Penalties for such charges will also vary from state to state and on other convictions a person might have. If a person has several guilty convictions they could face a lifetime in either a state or federal prison.
Along with drugs like heroin or cocaine, prescription drugs are illegal to possess, use, and distribute if the person in possession of the the drug does not have a legal prescription from a licensed medical professional for that drug.
Because of an increase of illicit prescription drug use, especially of opiate-based painkillers, penalties in many states have increased.
In some states like Texas, it is also illegal to possess drug-related paraphernalia including scales to weigh drugs, drug purity testing equipment, any substance or material used to dilute a drug or packaging like baggies or balloons used to sell and distribute drugs.
What drug is considered a controlled substance?
Both illegal drugs and legal prescription drugs are controlled substances federally classified in five categories or schedules:
- Schedule I: Drugs in this category are considered to have no medical uses and potential for high abuse. Heroin and LSD fall into this category, as does marijuana, although the DEA is considering downgrading marijuana into a different schedule because potential for medical applications.
- Schedule II: These are drugs that have a high potential for abuse. Cocaine, methamphetamine, opium and controlled prescription drugs like morphine and oxycodone fall under this category.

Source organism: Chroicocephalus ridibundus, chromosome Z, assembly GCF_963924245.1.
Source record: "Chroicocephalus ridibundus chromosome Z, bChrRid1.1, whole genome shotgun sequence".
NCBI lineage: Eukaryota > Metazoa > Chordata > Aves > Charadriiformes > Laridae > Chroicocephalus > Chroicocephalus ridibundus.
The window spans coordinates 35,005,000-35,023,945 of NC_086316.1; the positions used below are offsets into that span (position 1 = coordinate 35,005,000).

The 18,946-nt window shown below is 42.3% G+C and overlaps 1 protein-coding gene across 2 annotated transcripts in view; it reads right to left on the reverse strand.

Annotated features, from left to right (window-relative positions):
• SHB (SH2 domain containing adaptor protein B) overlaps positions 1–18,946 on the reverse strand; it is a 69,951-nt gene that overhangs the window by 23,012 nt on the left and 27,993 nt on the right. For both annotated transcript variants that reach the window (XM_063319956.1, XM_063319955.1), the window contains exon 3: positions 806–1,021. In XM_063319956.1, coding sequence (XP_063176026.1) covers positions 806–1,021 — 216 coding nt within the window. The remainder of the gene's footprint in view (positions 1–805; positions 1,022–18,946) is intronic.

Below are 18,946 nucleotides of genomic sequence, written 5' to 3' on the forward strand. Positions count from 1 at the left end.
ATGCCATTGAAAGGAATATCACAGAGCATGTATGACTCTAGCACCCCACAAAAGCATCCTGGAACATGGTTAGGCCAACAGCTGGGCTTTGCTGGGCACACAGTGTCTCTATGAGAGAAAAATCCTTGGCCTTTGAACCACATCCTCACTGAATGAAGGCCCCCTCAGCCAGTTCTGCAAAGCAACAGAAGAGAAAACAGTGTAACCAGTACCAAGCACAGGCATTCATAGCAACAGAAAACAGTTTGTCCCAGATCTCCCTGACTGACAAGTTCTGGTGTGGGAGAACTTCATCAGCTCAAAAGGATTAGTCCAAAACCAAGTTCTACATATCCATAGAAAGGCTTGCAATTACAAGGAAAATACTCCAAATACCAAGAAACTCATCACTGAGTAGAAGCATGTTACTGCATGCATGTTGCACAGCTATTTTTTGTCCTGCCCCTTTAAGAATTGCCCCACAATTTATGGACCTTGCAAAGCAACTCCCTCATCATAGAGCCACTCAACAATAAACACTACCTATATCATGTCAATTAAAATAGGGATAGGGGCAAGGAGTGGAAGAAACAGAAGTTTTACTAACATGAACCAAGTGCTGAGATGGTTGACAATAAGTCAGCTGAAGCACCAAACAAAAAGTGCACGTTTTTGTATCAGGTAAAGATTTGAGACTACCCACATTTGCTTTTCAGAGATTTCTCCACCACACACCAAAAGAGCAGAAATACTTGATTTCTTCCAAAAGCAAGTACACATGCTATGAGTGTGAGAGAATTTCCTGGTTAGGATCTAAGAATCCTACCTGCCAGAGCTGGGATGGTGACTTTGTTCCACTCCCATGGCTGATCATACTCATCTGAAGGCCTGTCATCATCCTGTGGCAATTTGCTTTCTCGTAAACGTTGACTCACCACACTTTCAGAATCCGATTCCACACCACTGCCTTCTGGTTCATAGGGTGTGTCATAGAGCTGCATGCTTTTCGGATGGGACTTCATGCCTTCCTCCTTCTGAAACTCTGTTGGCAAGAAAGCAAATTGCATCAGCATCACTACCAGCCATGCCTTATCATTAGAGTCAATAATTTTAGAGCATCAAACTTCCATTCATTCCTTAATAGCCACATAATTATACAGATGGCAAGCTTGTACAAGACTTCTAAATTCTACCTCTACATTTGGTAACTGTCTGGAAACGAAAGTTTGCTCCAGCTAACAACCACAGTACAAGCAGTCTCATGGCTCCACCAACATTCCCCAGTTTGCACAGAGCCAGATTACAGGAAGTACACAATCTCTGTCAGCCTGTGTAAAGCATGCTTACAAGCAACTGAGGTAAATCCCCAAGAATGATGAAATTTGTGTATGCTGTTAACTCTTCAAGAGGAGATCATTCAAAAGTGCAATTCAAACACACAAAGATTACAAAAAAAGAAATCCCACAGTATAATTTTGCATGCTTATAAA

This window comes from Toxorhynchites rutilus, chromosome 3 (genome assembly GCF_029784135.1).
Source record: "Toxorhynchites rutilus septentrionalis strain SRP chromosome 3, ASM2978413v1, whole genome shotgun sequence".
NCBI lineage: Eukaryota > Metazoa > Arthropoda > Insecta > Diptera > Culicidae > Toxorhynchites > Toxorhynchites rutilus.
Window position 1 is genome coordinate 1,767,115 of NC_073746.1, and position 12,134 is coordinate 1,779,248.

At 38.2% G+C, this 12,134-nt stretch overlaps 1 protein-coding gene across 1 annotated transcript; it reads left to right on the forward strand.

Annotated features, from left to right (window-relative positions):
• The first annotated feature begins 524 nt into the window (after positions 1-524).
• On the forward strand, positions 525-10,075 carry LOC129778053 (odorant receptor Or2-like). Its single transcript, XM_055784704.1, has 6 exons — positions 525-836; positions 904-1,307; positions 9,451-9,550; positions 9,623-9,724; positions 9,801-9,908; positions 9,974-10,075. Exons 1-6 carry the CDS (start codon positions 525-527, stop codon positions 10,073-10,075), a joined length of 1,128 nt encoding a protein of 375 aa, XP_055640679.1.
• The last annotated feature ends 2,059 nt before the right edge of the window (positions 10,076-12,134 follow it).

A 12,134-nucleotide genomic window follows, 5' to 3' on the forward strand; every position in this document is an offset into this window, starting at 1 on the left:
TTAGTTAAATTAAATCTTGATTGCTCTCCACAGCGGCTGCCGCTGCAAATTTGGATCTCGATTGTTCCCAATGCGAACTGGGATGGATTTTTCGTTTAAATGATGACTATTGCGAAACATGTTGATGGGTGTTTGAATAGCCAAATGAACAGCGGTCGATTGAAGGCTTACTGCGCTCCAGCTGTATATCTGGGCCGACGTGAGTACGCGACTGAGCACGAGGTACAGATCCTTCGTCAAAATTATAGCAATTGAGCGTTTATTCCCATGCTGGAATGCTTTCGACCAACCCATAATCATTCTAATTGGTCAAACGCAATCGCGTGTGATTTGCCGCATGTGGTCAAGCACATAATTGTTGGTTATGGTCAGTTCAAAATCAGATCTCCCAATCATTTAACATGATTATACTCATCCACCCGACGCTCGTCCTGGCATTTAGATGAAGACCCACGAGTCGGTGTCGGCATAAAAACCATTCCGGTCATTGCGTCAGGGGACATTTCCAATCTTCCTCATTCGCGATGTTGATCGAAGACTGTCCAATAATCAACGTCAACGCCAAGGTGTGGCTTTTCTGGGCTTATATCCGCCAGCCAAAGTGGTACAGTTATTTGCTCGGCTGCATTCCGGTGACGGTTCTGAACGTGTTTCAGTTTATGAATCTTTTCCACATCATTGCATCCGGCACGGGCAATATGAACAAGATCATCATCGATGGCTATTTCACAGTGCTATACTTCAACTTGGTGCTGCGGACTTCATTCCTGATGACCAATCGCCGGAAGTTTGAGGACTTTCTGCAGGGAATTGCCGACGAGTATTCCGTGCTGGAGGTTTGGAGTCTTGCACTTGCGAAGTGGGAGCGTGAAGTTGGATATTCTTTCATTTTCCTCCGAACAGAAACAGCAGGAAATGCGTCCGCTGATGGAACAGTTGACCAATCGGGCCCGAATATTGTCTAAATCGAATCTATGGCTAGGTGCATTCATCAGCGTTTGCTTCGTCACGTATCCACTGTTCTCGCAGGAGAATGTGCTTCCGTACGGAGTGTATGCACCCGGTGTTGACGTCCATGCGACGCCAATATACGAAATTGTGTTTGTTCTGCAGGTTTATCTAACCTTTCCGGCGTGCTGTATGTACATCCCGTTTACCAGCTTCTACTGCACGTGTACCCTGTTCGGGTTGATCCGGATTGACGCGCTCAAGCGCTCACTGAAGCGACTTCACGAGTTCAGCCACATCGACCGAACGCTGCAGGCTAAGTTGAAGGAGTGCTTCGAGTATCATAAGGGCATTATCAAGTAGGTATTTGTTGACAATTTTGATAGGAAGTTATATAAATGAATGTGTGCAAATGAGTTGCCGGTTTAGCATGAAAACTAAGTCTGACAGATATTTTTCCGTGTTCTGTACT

- Schedule III: Drugs in this category tend to have less potential for abuse and more uses medically. In this category are drugs like anabolic steroids, painkillers like Vicodin and some products that contain codeine.
- Schedule IV: Includes primarily prescription drugs with wide medical use and a lower potential for abuse. Under this category are drugs like Xanax, Klonopin, Valium, and Ativan.
- Schedule V: Primarily drugs with a wide medical use and low potential for abuse. Often drugs with small amounts of codeine in them are placed in this category.
Will a possession charge show up on a background check?
A possession charge, even a misdemeanor charge, if convicted, could show up on a background check, depending upon how extensive the background check is. Governmental background checks will often be more extensive than an employer’s background check.
In Texas, background checks fall under a “seven-year” rule, which keeps background check companies from reporting any conviction, felony or misdemeanor, older than seven years. There are exceptions to the rule. It doesn’t apply for employers offering salaries of $75,000 or more annually.
Other states with the seven-year rule in place are California, Colorado, Kansas, Maryland, Massachusetts, Montana, Nevada, New Hampshire, New Mexico, New York, and Washington.
If you have been charged and jailed for possession of a controlled substance, the professionals at Rodriguez Bail Bonds in Weslaco, TX. Give us a call if you need our help for this or other problems. You might also find our frequently asked bail questions useful regarding other issues of bail.